Articles - Khaleej Times

 

Abu Dhabi's Rainbow Garage

The Emirates can hardly be accused of holding back when it comes to superlatives. Everyone knows about the world’s tallest building, and the two 7-star hotels. But the world’s largest pickup? The world’s largest recreational vehicle? The world’s largest mobile home?

If you have just a whiff of petrol coursing through your veins, you will surely want to make a pilgrimage to one of Abu Dhabi’s best kept secrets – the personal car collection of HH Sheikh Hamad bin Hamdan Al Nahyan, more popularly known as the Rainbow Sheikh. It’s not a museum you will find listed in the official Abu Dhabi tourism lists. But don’t let that put you off.

Although officially a museum, it is in reality a warehouse, in the shape of a pyramid, housing some 200-plus cars. Don’t expect to find any signs giving details of the automobiles themselves. This is very much a do-it-yourself, take-it-as-you-find-it display into which His Highness generously allows the public to enter. Do, however, expect to have your socks blown off by the amazing collection that is as unique as it is quirky.

Pride of place goes to an enormous replica of a 1950s Dodge Pickup – only this one is eight times the size of a normal Dodge and is reported to weigh over 50 tonnes. Inside are four bedrooms and all conveniences for luxury living. It is said that its size was purely limited by the size of the wheels that the Sheikh could get hold of – wheels off an oil rig transporter. At one time it could even drive under its own power (which assured it of a place in the Guinness Book of Records); but sadly the drive shaft broke after 26kms and so it remains to this day the centrepiece of a collection of cars you are unlikely to find together anywhere else on the planet.

Outside, in the car park, you will find the world’s largest recreational vehicle in the shape of planet Earth. It is said to be exactly one millionth the size of the real thing. Inside there are ten bedrooms set on three levels. But this itself is dwarfed by the largest caravan in the world parked just a few metres away. With 14 bedrooms and even car parking space incorporated into its enormous frame, this could well be one of the reasons the museum is located way out in the desert, simply so that traffic in downtown Abu Dhabi doesn’t come to a grinding halt if, as and when the Sheikh decides to take it for a spin!

Within the collection are the seven special Mercedes 500 SELs that earned the Sheikh his nickname. The story goes that for a wedding present, Sheikh Hamad called Mercedes-Benz in Germany requiring them to construct seven cars in each of the colours of the rainbow with matching interiors, including dashboard, rear-view mirror, steering wheel and gear lever; and so seven cars in Violet, Indigo, Blue, Green, Yellow, Orange and Red were duly shipped out to Abu Dhabi – one for each day of the week.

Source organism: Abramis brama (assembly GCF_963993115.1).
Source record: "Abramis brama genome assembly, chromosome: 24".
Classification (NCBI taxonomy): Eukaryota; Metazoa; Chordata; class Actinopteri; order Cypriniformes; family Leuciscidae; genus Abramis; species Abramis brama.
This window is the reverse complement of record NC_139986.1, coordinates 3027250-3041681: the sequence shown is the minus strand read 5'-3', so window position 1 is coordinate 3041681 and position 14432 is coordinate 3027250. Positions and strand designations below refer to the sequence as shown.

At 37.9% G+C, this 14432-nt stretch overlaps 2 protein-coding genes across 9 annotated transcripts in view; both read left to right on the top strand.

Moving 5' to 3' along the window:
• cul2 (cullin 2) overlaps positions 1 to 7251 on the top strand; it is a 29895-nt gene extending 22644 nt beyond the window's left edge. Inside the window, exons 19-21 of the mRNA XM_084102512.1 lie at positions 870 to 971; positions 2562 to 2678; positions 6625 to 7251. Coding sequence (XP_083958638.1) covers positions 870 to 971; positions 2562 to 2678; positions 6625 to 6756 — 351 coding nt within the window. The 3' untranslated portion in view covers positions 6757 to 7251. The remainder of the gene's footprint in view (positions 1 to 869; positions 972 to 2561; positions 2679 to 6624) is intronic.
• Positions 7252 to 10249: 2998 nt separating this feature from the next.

Apart from that, you can ogle at vehicles from all over the globe, including a very detailed replica of an 1890s Benz 3-wheeler, a collection of 4-wheel drive vehicles, American and European limousines of varying vintage, racing cars, military vehicles … and each turn leads you to something else to be discovered.

There is a workshop located behind the building, ensuring that all exhibits are kept in excellent condition. Some 80 of them are still roadworthy and there are often empty spaces indicating where some of the exhibits are normally kept when not in use.

Outside, there is a coffee shop that charges prices reflecting the remote location; and a “heritage village” is currently under construction. Camel rides are also available.

To get to the collection, take the Abu Dhabi road from Dubai but stay on the E11 at the turn off to Abu Dhabi Island (E10). Follow signs for Al Ghweifat which is the road to the Saudi border. (From Abu Dhabi take the Mussafah-Al Ain Truck Rd and turn onto the E11, following signs for Tarif/Al Ghweifat.) Take exit 306 onto the E65, signposted to Hameem. 13kms later you will see a giant Land Rover parked facing the road, and behind it the pyramid housing the collection.
For those with a GPS, the museum is located at 24° 05′ 54”N, 54° 25′ 08”E

After visiting the museum, you could drive a further 140km to reach the beautiful Liwa oasis and some of the largest sand dunes on earth at Tal Moreeb.